tv The 11th Hour With Brian Williams MSNBC April 14, 2021 8:00pm-9:00pm PDT
message. this is our 50th anniversary, and we are the largest caucus within the congress, and this is one of our top priorities along with covid-19, making sure we get people vaccinated. >> congresswoman joyce beatty and congressman steve horsford, thank you very much for joining us tonight. we have just arrived at the curfew hour in brooklyn center, minnesota. msnbc's breaking news live coverage continues on "the 11th hour with brian williams" which starts now. and good evening once again. while this was, indeed, day 85 of the biden administration we are, in fact, keeping an eye on brooklyn center, minnesota. as lawrence just mentioned, as the curfew is now in effect on night 4 of unrest there, that has followed the point blank police shooting of daunte wright, more on that in just a
moment. we want to begin tonight with a history-making decision from the white house that is not without controversy. today the president announced the end of our nation's longest war. he announced that all u.s. troops, about 2,500 of them remain, will leave afghanistan by september 11th. leaving afghanistan was a goal of both of his two immediate predecessors, obama and trump, but a goal that was never realized. the two-decade-old war has taken the lives of over 2,000 american service members, left some 20,000 of them wounded and cost $2 trillion. >> i'm now the fourth united states president to preside over american troop presence in afghanistan. two republicans, two democrats. i will not pass this responsibility on to a fifth. it's time to end america's longest war. it's time for american troops to come home. war in afghanistan was never
meant to be a multigenerational undertaking. we were attacked. we went to war with clear goals. we achieved those objectives. bin laden is dead and al qaeda is degraded in iran, in afghanistan. and it's time to end the forever war. >> it was no accident that biden made his announcement from the white house treaty room looking out over the ellipse where george w. bush told the nation about those very first airstrikes on afghanistan back in 2001. we were a different country then. biden also said he spoke with bush yesterday to let him know about this planned departure. shortly after this speech, the president traveled over to arlington cemetary. he visited section 60. that's the final resting place for those killed in iraq and afghanistan. of course, the president's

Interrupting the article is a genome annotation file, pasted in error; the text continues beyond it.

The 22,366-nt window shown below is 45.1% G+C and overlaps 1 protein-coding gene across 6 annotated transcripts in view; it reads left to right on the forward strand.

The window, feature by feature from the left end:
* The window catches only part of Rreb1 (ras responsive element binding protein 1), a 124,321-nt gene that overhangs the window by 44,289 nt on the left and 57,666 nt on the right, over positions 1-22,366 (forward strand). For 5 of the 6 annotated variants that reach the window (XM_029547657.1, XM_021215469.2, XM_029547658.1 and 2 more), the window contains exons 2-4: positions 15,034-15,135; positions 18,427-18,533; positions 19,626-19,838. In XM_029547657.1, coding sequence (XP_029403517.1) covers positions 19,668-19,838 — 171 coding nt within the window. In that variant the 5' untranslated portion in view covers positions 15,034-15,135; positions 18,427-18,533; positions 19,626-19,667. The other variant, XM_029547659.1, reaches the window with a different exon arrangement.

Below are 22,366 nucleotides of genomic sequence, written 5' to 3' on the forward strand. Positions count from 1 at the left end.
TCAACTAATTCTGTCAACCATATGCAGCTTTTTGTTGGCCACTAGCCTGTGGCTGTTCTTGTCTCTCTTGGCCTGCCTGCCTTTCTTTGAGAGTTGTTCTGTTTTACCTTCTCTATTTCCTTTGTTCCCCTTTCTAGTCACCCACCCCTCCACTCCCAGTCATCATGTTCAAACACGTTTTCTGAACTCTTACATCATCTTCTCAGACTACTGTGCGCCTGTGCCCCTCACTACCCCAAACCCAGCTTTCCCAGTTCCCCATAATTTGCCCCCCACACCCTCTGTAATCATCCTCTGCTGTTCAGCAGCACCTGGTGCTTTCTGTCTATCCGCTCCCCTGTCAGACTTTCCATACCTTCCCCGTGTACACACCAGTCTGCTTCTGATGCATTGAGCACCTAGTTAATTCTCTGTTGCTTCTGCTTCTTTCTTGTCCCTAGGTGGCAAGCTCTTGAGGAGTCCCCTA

oldest son beau was an army man who served in iraq. barack obama read a statement that said, quote, it is time to recognize that we ever accomplished all that we can militarily and that it's time to bring our remaining troops home. biden also talked to obama about his decision, and that he rejected advice from the pentagon where they said withdrawals should be based on numbers and not the calendar. >> we're withdrawing because it's been too long. withdrawing because america it too tired. i can tell america, you may be tired of fighting islam, they are not tired of fighting you.
>> this withdrawal from afghanistan is another instance of this new legislation surrendering leverage without making america, our allies or our interests more secure. >> meanwhile, as we mentioned earlier, protests continue over the fatal shooting of 20-year-old daunte wright killed by a police officer during a traffic stop. this morning that officer, now former officer kim potter was arrested, taken into custody on a charge of second degree manslaughter. she was released tonight after posting $100,000 bond. her first court appearance set for tomorrow. the charge comes a day after she and the brooklyn center police chief both resigned. >> in less than a week, the district attorney made the decision that we will charge this officer and the family of daunte wright will get to have
their day in court. >> if sentenced, she could serve up to a decade in prison. in the trial of police officer derek chauvin, a medical expert said the knee on his neck is not what caused george floyd, but it was a mixture of drugs and carbon monoxide releasing from the car he was pinned under. here's what he told the court and a national audience. >> mr. floyd had a sudden arrhythmia, cardiac arrhythmia due to his hypertensive heart dees. you can write that down during his restraint by the police. he would have the toxicology to
fentanyl and methamphetamine. there is exposure to a vehicle exhaust, potentially carbon monoxide poisoning. >> during cross-examination, the prosecution for its part challenged that man's a assertions, including his findings about the car exhaust. >> how do you know the car was even on? >> it was a question i specifically asked and then i made observation of water dripping from what appears to be a tailpipe. >> and you simply assumed by seeing something dripping from a tailpipe that the car had to have been on. >> it's not an assumption. it's an evaluation which in my mind indicates that the vehicle was running. >> you haven't seen any data or test results that showed mr.